[face=SPIonic]kanasw&sasqai/ se[/face] [face=Arial]to save you[/face] [face=SPIonic]fo/nou[/face] [face=Arial]from "murder",[/face]

[face=SPIonic]o1pwj,[/face] [face=Arial]so that,[/face] [face=SPIonic]qanw_n th=| to/q' h9me/ra|,[/face] [face=Arial]dying then on (that) day,[/face] [face=SPIonic]e1keiso,[/face] [face=Arial]you were buried (at that time),[/face] [face=SPIonic]ei0lhxw_j koino\n[/face] [face=Arial]obtaining a share/part in (perfect participle active masc nom sg) (koino\n in this sense followed by gen.)[/face] [face=SPIonic]tu/mbou[/face] [face=Arial]the tomb (gen.)[/face] [face=SPIonic]patrw&|ou[/face] [face=Arial]of (your) father (gen).[/face]


when someone puts a good audio reading of greek online I think it's worth trying to learn the text, particularly for us who don't have teachers to listen to regularly… :)
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Postby Emma_85 » Mon Apr 26, 2004 2:47 pm

This piece really surprised me. It wasn't like I'd imagined. It's different to what I've learned as the [face=spionic]f[/face] and [face=spionic]q[/face] were pronounce like pi and tau. I find that somewhat strange... why is that? I thought the whole point of these letters was that they were the 'softer' versions of the pi and tau. I also imagined the x to be more guttural before consonants.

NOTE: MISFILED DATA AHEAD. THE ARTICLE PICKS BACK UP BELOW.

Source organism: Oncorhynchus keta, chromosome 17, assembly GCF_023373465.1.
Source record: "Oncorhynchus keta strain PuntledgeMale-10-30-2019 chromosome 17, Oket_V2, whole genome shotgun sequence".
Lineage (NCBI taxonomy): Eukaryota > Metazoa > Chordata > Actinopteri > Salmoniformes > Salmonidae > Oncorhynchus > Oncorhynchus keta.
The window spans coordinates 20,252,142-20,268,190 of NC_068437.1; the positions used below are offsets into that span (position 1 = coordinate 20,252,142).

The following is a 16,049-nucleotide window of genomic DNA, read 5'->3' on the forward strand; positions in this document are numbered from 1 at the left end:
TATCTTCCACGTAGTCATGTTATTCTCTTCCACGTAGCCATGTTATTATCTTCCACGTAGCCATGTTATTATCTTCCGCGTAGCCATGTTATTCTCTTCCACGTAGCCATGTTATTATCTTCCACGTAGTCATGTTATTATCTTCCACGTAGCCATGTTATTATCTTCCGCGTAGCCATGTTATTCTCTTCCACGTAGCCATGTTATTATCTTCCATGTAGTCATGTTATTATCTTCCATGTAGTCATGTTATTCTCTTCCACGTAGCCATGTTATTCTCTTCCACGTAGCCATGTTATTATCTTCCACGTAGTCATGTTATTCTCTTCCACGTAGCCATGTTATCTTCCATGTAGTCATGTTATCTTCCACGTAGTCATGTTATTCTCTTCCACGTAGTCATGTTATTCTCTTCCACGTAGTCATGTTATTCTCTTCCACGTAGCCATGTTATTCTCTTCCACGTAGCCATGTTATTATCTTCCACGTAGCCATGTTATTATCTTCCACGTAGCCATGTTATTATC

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Postby Emma_85 » Mon Apr 26, 2004 2:54 pm

I just looked around the rest of the website... the Illiad was different from the reconstructions I've heared before at school, too. For one thing there weren't any long breaks between each vers, but maybe that was just because they were concentrating on the pronounciation :? .
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Postby 1%homeless » Mon Apr 26, 2004 6:21 pm

Thanks for the link Chad. Always nice to find new renditions.

So I tried finding more readings by Rachel Kitzinger... :)

http://people.bu.edu/bobl/ancientgreek.htm
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Postby chad » Wed Apr 28, 2004 7:39 am

hi eureka, thanks 4 the links, i haven't seen these before :)

It's different to what I've learned as the f and q were pronounce like pi and tau. I find that somewhat strange... why is that? I thought the whole point of these letters was that they were the 'softer' versions of the pi and tau. I also imagined the x to be more guttural before consonants.


hi em, i'm still not sure about exactly how the aspirate should be pronounced, at the back of the mouth near the throat or in the middle of the mouth... dionysius of halicarnassus in the loeb 'critical essays' vol 2 gives the best explanation:

pronounce these sounds in order: [face=SPIonic]b p f, d t q, g k x[/face]: in each of these series of 3 consonants, you gradually move the point where you pronounce these "inside" your mouth. but it doesn't explain where exactly you pronounce the aspirated consonants: it could be back as far as where you pronounce a french r, i'm not sure... so i think it's still open to interpretation; the reading of aspirated consonants in this recording is one possibility, but it could be softer as you say. :)